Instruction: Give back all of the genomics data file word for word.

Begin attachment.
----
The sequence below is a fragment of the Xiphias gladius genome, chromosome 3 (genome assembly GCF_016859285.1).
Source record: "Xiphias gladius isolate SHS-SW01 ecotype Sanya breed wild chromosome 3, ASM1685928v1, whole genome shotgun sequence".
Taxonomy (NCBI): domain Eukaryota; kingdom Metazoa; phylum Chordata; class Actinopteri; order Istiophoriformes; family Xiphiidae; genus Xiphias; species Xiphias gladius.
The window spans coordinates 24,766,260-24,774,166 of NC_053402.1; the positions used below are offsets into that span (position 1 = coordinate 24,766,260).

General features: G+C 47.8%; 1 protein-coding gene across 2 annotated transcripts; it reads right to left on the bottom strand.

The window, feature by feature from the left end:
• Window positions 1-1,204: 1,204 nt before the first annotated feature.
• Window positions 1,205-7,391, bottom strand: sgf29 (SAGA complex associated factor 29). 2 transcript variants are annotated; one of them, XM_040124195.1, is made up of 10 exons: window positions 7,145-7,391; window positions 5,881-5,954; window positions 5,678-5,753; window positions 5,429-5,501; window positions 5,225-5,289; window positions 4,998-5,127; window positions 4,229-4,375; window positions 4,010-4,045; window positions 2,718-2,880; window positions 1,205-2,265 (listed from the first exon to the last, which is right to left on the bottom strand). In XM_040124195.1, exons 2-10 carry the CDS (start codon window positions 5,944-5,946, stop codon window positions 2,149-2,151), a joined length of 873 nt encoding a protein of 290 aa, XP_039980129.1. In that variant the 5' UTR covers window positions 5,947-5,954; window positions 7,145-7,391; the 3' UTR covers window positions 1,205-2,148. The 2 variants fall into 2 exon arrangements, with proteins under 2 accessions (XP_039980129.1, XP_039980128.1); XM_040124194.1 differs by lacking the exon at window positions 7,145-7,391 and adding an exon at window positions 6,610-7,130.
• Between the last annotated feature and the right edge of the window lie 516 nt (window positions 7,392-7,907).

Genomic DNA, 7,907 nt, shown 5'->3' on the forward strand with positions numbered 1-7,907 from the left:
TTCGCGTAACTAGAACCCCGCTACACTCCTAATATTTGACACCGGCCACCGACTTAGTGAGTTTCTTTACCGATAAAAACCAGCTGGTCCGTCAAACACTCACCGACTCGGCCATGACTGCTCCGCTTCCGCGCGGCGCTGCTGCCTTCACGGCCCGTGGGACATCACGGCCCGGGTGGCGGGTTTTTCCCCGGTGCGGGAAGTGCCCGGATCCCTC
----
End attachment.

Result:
The sequence below is a fragment of the Xiphias gladius genome, chromosome 3 (genome assembly GCF_016859285.1).
Source record: "Xiphias gladius isolate SHS-SW01 ecotype Sanya breed wild chromosome 3, ASM1685928v1, whole genome shotgun sequence".
Taxonomy (NCBI): domain Eukaryota; kingdom Metazoa; phylum Chordata; class Actinopteri; order Istiophoriformes; family Xiphiidae; genus Xiphias; species Xiphias gladius.
The window spans coordinates 24,766,260-24,774,166 of NC_053402.1; the positions used below are offsets into that span (position 1 = coordinate 24,766,260).

General features: G+C 47.8%; 1 protein-coding gene across 2 annotated transcripts; it reads right to left on the bottom strand.

The window, feature by feature from the left end:
• Window positions 1-1,204: 1,204 nt before the first annotated feature.
• Window positions 1,205-7,391, bottom strand: sgf29 (SAGA complex associated factor 29). 2 transcript variants are annotated; one of them, XM_040124195.1, is made up of 10 exons: window positions 7,145-7,391; window positions 5,881-5,954; window positions 5,678-5,753; window positions 5,429-5,501; window positions 5,225-5,289; window positions 4,998-5,127; window positions 4,229-4,375; window positions 4,010-4,045; window positions 2,718-2,880; window positions 1,205-2,265 (listed from the first exon to the last, which is right to left on the bottom strand). In XM_040124195.1, exons 2-10 carry the CDS (start codon window positions 5,944-5,946, stop codon window positions 2,149-2,151), a joined length of 873 nt encoding a protein of 290 aa, XP_039980129.1. In that variant the 5' UTR covers window positions 5,947-5,954; window positions 7,145-7,391; the 3' UTR covers window positions 1,205-2,148. The 2 variants fall into 2 exon arrangements, with proteins under 2 accessions (XP_039980129.1, XP_039980128.1); XM_040124194.1 differs by lacking the exon at window positions 7,145-7,391 and adding an exon at window positions 6,610-7,130.
• Between the last annotated feature and the right edge of the window lie 516 nt (window positions 7,392-7,907).

Genomic DNA, 7,907 nt, shown 5'->3' on the forward strand with positions numbered 1-7,907 from the left:
TTCGCGTAACTAGAACCCCGCTACACTCCTAATATTTGACACCGGCCACCGACTTAGTGAGTTTCTTTACCGATAAAAACCAGCTGGTCCGTCAAACACTCACCGACTCGGCCATGACTGCTCCGCTTCCGCGCGGCGCTGCTGCCTTCACGGCCCGTGGGACATCACGGCCCGGGTGGCGGGTTTTTCCCCGGTGCGGGAAGTGCCCGGATCCCTC